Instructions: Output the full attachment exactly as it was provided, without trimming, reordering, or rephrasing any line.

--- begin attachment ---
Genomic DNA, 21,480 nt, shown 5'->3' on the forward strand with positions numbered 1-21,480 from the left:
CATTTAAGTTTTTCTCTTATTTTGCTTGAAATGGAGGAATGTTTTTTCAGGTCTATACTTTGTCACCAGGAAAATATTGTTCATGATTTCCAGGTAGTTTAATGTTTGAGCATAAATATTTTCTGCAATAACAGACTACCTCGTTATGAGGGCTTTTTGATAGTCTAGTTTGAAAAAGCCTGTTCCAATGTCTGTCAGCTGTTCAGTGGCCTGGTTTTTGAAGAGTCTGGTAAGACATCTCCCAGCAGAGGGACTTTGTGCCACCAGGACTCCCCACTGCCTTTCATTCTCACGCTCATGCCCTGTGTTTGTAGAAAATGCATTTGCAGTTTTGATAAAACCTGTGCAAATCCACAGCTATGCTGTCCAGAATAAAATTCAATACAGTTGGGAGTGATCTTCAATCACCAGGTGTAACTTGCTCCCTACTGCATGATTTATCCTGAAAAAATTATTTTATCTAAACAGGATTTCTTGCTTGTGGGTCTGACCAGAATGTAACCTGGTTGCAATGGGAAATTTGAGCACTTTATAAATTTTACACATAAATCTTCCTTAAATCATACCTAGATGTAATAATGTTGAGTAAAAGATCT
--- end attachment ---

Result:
Genomic DNA, 21,480 nt, shown 5'->3' on the forward strand with positions numbered 1-21,480 from the left:
CATTTAAGTTTTTCTCTTATTTTGCTTGAAATGGAGGAATGTTTTTTCAGGTCTATACTTTGTCACCAGGAAAATATTGTTCATGATTTCCAGGTAGTTTAATGTTTGAGCATAAATATTTTCTGCAATAACAGACTACCTCGTTATGAGGGCTTTTTGATAGTCTAGTTTGAAAAAGCCTGTTCCAATGTCTGTCAGCTGTTCAGTGGCCTGGTTTTTGAAGAGTCTGGTAAGACATCTCCCAGCAGAGGGACTTTGTGCCACCAGGACTCCCCACTGCCTTTCATTCTCACGCTCATGCCCTGTGTTTGTAGAAAATGCATTTGCAGTTTTGATAAAACCTGTGCAAATCCACAGCTATGCTGTCCAGAATAAAATTCAATACAGTTGGGAGTGATCTTCAATCACCAGGTGTAACTTGCTCCCTACTGCATGATTTATCCTGAAAAAATTATTTTATCTAAACAGGATTTCTTGCTTGTGGGTCTGACCAGAATGTAACCTGGTTGCAATGGGAAATTTGAGCACTTTATAAATTTTACACATAAATCTTCCTTAAATCATACCTAGATGTAATAATGTTGAGTAAAAGATCT